NOTICE: This article represents copyrighted material and may only be reproduced in whole for personal or classroom use. It may not be edited, altered, or otherwise modified, except with the express permission of the author. This article discusses general legal issues of interest and is not designed to give any specific legal advice pertaining to any specific circumstances. It is important that professional legal advice be obtained before acting upon any of the information contained in this article.

     

    LLOYD J. JASSIN is a New York-based publishing and entertainment attorney in private practice. He is coauthor of the bestselling Copyright Permission and Libel Handbook: A Step- by-Step Guide for Writers, Editors and Publishers (John Wiley & Sons, Inc.), available at bookstores or at www.copylaw.com. Mr. Jassin has written extensively on negotiating contracts in the publishing and entertainment industries, and lectures frequently on contract and copyright issues affecting creators. He is counsel to the Publishers Marketing Association and Vice Chair of the Small Press Center. He may reached at Jassin@copylaw.com or at (212) 354-4442. His offices are located at 1560 Broadway, Suite 400, New York, NY 10036.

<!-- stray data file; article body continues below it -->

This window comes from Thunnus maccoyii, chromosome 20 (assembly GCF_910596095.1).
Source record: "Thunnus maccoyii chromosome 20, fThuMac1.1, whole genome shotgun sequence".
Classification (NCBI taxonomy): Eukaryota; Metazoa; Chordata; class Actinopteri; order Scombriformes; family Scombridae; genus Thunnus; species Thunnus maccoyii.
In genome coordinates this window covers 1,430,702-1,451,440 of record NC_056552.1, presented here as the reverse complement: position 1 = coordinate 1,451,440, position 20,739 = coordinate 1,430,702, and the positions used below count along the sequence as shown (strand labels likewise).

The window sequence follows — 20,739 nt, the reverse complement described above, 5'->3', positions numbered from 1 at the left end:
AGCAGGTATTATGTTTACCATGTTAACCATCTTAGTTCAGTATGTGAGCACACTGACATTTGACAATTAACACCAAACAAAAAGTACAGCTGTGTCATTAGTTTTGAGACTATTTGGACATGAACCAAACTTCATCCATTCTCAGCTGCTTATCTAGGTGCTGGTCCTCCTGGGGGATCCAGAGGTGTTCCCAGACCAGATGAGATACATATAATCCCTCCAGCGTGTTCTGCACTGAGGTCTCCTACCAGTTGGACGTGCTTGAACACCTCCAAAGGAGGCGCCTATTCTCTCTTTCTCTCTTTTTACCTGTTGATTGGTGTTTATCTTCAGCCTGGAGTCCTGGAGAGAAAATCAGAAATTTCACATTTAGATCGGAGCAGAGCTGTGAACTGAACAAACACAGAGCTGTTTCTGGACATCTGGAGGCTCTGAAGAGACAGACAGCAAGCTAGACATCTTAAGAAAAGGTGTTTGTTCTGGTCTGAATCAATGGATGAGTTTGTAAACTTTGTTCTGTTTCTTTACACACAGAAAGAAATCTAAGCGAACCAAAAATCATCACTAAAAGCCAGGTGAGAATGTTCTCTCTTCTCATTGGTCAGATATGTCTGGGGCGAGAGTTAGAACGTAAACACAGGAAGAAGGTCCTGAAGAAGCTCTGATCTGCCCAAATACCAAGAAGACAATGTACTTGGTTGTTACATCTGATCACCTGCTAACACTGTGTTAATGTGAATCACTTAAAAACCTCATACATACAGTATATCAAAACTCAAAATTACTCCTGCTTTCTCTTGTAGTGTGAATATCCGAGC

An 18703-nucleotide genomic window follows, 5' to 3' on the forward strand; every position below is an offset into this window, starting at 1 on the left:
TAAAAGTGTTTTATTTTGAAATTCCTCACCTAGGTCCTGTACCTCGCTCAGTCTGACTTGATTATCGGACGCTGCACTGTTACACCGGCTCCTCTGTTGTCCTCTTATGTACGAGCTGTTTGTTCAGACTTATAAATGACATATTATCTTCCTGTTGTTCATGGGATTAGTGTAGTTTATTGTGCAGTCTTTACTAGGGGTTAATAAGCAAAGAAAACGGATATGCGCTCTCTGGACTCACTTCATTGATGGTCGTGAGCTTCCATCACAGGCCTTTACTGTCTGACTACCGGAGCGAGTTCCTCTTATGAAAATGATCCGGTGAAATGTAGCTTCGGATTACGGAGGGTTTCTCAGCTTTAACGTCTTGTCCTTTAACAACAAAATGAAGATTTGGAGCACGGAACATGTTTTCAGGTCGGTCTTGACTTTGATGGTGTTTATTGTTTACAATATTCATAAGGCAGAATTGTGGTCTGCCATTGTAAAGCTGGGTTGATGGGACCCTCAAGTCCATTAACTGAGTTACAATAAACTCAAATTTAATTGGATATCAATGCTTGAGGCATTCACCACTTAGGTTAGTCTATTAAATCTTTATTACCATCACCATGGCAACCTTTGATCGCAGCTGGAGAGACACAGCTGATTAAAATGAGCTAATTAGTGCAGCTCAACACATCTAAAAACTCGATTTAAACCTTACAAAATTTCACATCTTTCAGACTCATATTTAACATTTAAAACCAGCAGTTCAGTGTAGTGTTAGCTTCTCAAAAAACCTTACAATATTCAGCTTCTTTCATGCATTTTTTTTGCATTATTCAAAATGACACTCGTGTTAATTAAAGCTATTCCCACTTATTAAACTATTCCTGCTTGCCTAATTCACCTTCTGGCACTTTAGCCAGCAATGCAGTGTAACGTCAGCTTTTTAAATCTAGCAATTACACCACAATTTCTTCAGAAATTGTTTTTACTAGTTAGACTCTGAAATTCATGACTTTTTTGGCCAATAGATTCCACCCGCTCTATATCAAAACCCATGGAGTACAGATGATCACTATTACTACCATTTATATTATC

Kelly Boyer Sagert is the managing editor of Over the Back Fence magazine and the author of Bout Boomerangs: America's Silent Sport. She has interviewed over 125 authors for online and print publication, and she speaks regularly at writers conferences and workshops.



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    DISCLAIMER: This article discusses general legal issues of interest and is not designed to give any specific legal advice pertaining to any specific circumstances. It is important that professional legal advice be obtained before acting upon any of the information contained in this article.